The warm presence and subtle acting style of Connie Britton as Greg’s mother is the most successful example of an adult here. She is not quite this and too much that (and the hair!), but this most naturalistic of actresses makes us believers in what she says and does. Greg’s father, on the other hand, seems more obtuse and more of an abstraction than a real person. He becomes more of a caricature than a real human, even a human whose characterization we know is colored by Greg’s particular teenage perspectives. His strangeness and imprecision are ultimately too much for the film.

Then there is Molly Shannon as Rachel’s mother. If you had no background with Ms. Shannon, you would look at this as a fairly solid naturalistic and believable performance of a suffering mother who drinks too much and has some boundary issues (at least). But it’s a tough challenge for viewers to put aside the persona of a successful comedienne who’s created such a classic array of Saturday Night Live characters and see this character as the slightly bent mother of a seriously ill child. It’s an acting success, but one that is occasionally hard to receive from Mary Katherine Gallagher.

The smarter-than-most-of-us dialogue is not the only thing this indie film has in common with old Hollywood. Some of the scenes are one l-o-n-g shot in a style reminiscent of studio-era, dialogue-heavy films. The framing is nowhere near the same, but there is a joy in visiting characters over a longer period of time without cuts, allowing us to breathe with them, enjoy the pauses, and experience telling body language. The film always feels fresh, but obviously borrows wisely from the past.

Probably the biggest weakness of the film, and one that comes blessedly early (allowing us to forget it over time) is the initial set-up. Yes, we somehow have to get a reluctant, self-loathing, isolating male teen to aggressively push himself into the life of a reluctant sick female classmate. But the awkward way that happens is just on the edge of believability, and it takes a while for the film to recover.

Happily, it does, thanks mainly to the natural performances of its main characters. What this film has going for it—smart dialogue, characters that seem real, and a quirkiness that is self-conscious without ever alienating the audience—make this one of the “small film” joys of the year. It manages to be funny without being silly, different without being smug, and moving without being manipulative. Young filmmakers—watch and learn. Everyone else, watch and enjoy.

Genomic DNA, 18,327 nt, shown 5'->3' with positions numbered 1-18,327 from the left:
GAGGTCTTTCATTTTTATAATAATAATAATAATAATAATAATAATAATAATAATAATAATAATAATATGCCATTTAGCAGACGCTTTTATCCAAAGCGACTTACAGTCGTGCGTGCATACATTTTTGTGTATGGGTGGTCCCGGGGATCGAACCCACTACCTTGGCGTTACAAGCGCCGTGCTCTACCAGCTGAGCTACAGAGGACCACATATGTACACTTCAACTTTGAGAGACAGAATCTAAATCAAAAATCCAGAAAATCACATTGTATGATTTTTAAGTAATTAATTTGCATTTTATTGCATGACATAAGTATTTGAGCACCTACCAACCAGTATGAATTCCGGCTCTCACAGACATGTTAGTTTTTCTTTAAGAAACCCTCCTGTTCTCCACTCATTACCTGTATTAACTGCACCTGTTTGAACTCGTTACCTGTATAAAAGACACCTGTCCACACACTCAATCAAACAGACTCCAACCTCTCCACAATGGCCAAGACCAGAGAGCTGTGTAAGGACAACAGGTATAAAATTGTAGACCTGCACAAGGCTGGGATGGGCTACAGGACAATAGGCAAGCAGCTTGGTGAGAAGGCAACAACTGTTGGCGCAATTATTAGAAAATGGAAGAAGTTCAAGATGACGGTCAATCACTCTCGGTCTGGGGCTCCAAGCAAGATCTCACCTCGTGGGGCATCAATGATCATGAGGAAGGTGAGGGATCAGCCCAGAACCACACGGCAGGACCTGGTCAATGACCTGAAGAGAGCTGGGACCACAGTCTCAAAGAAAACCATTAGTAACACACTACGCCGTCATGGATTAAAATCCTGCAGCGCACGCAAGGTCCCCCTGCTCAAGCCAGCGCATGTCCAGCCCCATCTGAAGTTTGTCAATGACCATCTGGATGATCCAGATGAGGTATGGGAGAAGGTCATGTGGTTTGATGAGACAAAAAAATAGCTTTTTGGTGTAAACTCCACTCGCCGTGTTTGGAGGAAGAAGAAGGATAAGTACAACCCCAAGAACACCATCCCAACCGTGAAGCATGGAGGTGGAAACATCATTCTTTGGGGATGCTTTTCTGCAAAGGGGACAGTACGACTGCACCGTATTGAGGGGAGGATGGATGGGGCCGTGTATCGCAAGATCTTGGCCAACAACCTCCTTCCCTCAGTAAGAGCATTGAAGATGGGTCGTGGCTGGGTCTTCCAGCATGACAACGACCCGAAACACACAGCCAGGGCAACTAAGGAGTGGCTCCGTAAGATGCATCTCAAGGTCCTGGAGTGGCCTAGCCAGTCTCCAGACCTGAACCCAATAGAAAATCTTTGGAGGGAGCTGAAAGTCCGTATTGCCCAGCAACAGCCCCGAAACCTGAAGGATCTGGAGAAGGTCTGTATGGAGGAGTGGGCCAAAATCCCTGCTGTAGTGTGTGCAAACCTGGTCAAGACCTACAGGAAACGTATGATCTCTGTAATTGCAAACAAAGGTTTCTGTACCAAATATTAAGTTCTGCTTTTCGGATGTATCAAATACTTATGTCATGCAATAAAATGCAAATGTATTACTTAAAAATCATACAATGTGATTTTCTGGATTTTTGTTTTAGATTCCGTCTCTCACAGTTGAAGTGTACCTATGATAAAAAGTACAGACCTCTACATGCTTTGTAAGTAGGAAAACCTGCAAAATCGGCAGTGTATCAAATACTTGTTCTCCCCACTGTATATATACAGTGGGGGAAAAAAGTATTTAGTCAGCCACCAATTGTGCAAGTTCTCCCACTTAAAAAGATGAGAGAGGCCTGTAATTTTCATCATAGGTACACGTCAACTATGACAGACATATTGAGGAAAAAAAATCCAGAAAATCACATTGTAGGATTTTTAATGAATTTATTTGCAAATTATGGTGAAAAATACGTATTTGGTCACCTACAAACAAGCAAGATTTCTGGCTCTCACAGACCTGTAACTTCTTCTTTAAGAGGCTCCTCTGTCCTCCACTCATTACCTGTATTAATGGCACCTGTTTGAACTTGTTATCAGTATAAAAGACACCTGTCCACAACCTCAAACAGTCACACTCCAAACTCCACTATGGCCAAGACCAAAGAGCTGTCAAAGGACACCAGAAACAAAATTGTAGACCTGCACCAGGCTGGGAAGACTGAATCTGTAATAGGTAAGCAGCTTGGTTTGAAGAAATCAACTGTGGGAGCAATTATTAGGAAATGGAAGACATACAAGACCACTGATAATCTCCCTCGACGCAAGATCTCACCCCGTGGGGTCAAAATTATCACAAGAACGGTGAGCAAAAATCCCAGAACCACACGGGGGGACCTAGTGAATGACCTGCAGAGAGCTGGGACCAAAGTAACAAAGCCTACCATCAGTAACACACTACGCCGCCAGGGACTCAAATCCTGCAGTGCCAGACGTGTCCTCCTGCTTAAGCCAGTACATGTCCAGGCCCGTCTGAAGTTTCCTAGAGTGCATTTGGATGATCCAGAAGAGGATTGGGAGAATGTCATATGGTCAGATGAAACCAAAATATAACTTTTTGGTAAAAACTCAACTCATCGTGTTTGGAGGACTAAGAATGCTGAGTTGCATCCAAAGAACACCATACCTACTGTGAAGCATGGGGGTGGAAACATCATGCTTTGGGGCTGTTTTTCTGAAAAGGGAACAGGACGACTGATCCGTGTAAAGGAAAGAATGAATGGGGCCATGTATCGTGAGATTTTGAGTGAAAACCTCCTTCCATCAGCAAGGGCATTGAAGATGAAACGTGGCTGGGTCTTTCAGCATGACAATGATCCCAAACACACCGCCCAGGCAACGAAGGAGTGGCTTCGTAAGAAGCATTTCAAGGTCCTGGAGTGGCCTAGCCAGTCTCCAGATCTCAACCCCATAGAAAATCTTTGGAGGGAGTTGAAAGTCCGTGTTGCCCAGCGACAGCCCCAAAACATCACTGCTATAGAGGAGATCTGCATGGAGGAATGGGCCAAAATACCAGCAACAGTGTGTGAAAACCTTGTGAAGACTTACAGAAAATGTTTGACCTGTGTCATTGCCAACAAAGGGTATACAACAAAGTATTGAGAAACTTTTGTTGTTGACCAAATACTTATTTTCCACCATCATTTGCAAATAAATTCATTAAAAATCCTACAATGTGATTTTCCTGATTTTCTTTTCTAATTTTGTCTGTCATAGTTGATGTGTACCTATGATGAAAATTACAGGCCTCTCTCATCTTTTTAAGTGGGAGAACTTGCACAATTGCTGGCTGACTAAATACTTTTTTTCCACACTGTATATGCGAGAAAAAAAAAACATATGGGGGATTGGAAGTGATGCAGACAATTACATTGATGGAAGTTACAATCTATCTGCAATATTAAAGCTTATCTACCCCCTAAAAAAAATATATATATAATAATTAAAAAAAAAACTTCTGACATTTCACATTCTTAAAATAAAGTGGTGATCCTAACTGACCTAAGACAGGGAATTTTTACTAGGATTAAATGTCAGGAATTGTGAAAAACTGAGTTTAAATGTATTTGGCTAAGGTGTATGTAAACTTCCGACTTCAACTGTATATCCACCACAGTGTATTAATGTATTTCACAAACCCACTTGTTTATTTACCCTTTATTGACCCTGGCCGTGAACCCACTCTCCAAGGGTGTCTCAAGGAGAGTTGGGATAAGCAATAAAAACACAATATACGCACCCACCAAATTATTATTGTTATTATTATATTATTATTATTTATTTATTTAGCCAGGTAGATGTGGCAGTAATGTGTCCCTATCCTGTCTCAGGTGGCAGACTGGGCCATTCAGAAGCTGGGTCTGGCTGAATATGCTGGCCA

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Judgment at Nuremburg and A Man for All Seasons: The Cinema of Conscience

When I teach my students about editing, I make sure to point out that it has a dual power—to both contrast and compare. Classic scenes of violence cut with scenes of a holy rite (The Godfather, Part One) or violence intercut with entertainment (Cabaret) can create ripples of meaning or suggestion.

Sometimes seeing two films from the same general time period one after another can be a similarly fascinating experience. Films one may have seen before, and especially films one saw as standalone experiences, can take on a whole new set of resonances when viewed alongside another film with similar themes or concerns. The films of the title feature Oscar-winning male lead performances, and both deal with morality and conscience in ways almost completely foreign to today’s films.

The first film “re-viewed” was one that few remember, though it was nominated for 11 Oscars and won a slew of international awards for picture, director, and acting. It’s 1961’s Judgment at Nuremburg, directed by an “issues” director whose reputation is diminishing by the year—Stanley Kramer, once the torch-bearer for a kind of sincere, socially conscious cinema that is classically 20th-century liberal, and tends to come off as unsubtle and dated today.

The film is agonizingly slow—it’s a procedural, after all, always a challenge in terms of speed and energy. It covers the war crimes trials in an American court in Nuremburg of four German judges after the Second World War. Though listed fifth in the cast, Austrian Maximilian Schell won the Best Actor Oscar over his co-star Spencer Tracy for a vibrant and dynamic performance that hasn’t aged a day.